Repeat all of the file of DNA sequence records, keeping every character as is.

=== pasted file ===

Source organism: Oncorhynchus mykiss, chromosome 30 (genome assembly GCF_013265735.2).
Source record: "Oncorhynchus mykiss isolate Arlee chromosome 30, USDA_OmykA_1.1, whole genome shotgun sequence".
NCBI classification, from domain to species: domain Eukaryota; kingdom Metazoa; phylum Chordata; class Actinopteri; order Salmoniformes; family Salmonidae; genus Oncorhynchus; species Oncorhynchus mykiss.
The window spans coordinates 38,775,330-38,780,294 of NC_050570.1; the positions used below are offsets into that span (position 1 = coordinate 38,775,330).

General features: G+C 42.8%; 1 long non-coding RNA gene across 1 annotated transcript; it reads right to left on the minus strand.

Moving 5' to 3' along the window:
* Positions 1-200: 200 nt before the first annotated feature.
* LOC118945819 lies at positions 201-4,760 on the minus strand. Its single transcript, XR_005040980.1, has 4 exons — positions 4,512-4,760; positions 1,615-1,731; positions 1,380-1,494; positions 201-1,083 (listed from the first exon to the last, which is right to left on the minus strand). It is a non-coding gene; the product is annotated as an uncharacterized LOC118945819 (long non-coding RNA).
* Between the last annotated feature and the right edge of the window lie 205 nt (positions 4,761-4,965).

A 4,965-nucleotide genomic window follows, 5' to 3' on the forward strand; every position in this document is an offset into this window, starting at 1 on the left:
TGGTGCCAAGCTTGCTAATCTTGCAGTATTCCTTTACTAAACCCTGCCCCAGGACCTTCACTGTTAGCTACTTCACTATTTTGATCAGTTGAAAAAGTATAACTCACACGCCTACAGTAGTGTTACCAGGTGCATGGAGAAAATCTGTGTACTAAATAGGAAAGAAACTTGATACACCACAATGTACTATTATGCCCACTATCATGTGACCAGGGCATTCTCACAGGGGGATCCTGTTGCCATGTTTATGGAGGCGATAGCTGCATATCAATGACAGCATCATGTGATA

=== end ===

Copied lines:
Source organism: Oncorhynchus mykiss, chromosome 30 (genome assembly GCF_013265735.2).
Source record: "Oncorhynchus mykiss isolate Arlee chromosome 30, USDA_OmykA_1.1, whole genome shotgun sequence".
NCBI classification, from domain to species: domain Eukaryota; kingdom Metazoa; phylum Chordata; class Actinopteri; order Salmoniformes; family Salmonidae; genus Oncorhynchus; species Oncorhynchus mykiss.
The window spans coordinates 38,775,330-38,780,294 of NC_050570.1; the positions used below are offsets into that span (position 1 = coordinate 38,775,330).

General features: G+C 42.8%; 1 long non-coding RNA gene across 1 annotated transcript; it reads right to left on the minus strand.

Moving 5' to 3' along the window:
* Positions 1-200: 200 nt before the first annotated feature.
* LOC118945819 lies at positions 201-4,760 on the minus strand. Its single transcript, XR_005040980.1, has 4 exons — positions 4,512-4,760; positions 1,615-1,731; positions 1,380-1,494; positions 201-1,083 (listed from the first exon to the last, which is right to left on the minus strand). It is a non-coding gene; the product is annotated as an uncharacterized LOC118945819 (long non-coding RNA).
* Between the last annotated feature and the right edge of the window lie 205 nt (positions 4,761-4,965).

A 4,965-nucleotide genomic window follows, 5' to 3' on the forward strand; every position in this document is an offset into this window, starting at 1 on the left:
TGGTGCCAAGCTTGCTAATCTTGCAGTATTCCTTTACTAAACCCTGCCCCAGGACCTTCACTGTTAGCTACTTCACTATTTTGATCAGTTGAAAAAGTATAACTCACACGCCTACAGTAGTGTTACCAGGTGCATGGAGAAAATCTGTGTACTAAATAGGAAAGAAACTTGATACACCACAATGTACTATTATGCCCACTATCATGTGACCAGGGCATTCTCACAGGGGGATCCTGTTGCCATGTTTATGGAGGCGATAGCTGCATATCAATGACAGCATCATGTGATA